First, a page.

Dollar Bill in the 'Hood

While it's possible that federal prosecutors are trying to shake the trees with last week's revelation that seven Rhode Island politicians and an equal number of corporate entities are under scrutiny, the investigation of State House influence-peddling has clearly moved into a higher gear. The ProJo's Mike Stanton had a good recap yesterday.

As the reigning auteur of Providence corruption, Stanton has a keen eye for how the Ocean State's tiny scale influences the situation:

[US Attorney Robert Clark] Corrente understands the coziness of Rhode Island. He was born in North Providence, the home base of Celona and Montalbano, and lives in East Greenwich, down the street from Jack Kramer, the [indicted] CVS executive.

Similarly, in The Prince of Providence, Stanton wrote:

In Providence there was a thin line between crime and comedy. One of the details about the University Club saga that emerged from the testimony was Cianci's anger at having been the butt of jokes at the club's Christmas party. In a letter of apology, the club's leaders blamed the "guest comedian." The comedian, Charlie Hall, was in the courtroom, covering the trial as the sketch artist for local television stations . . .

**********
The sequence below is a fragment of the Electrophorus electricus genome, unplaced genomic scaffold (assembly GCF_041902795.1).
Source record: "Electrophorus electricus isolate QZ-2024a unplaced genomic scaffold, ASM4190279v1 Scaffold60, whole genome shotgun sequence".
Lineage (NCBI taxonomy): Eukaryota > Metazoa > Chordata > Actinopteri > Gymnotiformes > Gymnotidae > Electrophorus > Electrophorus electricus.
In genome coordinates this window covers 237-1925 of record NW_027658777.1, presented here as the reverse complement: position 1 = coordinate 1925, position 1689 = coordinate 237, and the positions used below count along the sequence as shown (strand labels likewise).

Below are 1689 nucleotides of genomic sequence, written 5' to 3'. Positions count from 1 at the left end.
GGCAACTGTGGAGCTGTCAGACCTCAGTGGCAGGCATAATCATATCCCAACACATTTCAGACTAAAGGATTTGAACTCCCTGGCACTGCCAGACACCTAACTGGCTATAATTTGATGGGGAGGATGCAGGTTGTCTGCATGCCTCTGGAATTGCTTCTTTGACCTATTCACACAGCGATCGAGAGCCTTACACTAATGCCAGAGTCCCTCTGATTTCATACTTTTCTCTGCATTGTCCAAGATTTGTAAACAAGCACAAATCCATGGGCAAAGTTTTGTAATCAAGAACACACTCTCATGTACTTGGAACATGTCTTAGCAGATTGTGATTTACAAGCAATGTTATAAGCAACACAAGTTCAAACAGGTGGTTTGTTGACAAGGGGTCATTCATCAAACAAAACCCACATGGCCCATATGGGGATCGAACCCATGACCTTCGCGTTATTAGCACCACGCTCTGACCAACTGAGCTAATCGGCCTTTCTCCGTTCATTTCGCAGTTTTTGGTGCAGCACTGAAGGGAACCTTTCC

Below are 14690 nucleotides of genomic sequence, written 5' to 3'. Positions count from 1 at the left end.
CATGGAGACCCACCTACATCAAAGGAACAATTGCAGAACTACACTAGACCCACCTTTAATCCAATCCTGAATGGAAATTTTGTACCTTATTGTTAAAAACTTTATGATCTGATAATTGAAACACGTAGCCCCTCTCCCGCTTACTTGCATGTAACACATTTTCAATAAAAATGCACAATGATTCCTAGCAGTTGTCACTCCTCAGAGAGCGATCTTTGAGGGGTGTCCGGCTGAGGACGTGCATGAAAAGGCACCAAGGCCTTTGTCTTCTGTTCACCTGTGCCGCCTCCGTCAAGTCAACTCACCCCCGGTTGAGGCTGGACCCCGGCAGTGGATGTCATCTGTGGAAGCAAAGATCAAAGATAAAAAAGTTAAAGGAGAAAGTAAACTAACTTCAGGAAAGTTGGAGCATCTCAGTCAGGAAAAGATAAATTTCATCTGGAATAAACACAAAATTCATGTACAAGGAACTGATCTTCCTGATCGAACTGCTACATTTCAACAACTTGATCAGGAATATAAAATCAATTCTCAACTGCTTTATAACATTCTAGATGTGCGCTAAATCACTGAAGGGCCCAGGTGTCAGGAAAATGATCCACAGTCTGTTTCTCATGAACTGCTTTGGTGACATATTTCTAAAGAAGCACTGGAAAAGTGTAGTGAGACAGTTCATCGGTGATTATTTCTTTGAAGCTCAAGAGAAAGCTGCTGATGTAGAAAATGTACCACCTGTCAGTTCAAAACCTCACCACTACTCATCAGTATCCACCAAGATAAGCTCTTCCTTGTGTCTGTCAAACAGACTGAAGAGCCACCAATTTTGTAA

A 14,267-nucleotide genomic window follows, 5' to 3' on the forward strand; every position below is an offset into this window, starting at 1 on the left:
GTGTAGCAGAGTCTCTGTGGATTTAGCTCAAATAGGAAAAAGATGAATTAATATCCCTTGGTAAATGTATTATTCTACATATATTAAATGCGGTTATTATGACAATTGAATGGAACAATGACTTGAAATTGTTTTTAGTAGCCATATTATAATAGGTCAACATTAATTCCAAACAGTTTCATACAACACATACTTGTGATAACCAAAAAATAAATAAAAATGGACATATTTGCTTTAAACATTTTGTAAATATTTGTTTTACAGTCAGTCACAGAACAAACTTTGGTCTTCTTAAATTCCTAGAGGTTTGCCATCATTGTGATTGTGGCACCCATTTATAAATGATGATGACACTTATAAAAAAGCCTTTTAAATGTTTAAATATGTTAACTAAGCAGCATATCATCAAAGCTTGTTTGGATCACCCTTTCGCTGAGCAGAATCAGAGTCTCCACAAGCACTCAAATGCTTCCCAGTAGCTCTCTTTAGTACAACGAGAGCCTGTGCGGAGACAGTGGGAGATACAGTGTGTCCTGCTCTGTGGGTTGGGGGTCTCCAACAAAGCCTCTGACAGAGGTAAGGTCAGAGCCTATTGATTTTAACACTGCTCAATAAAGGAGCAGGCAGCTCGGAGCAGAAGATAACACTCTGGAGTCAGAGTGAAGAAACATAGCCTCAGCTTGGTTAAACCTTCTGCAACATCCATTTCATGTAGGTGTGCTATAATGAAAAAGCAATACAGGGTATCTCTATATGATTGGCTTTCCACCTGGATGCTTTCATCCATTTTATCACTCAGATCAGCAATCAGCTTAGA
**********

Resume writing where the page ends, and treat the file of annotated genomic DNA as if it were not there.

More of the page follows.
"We're incestuous," quipped Hall. "And I mean that in the nicest possible way. The state is just one big, smoky back room."

While the state's coziness certainly has positive effects, it sure seems like a contributor to the ongoing problem with corruption.

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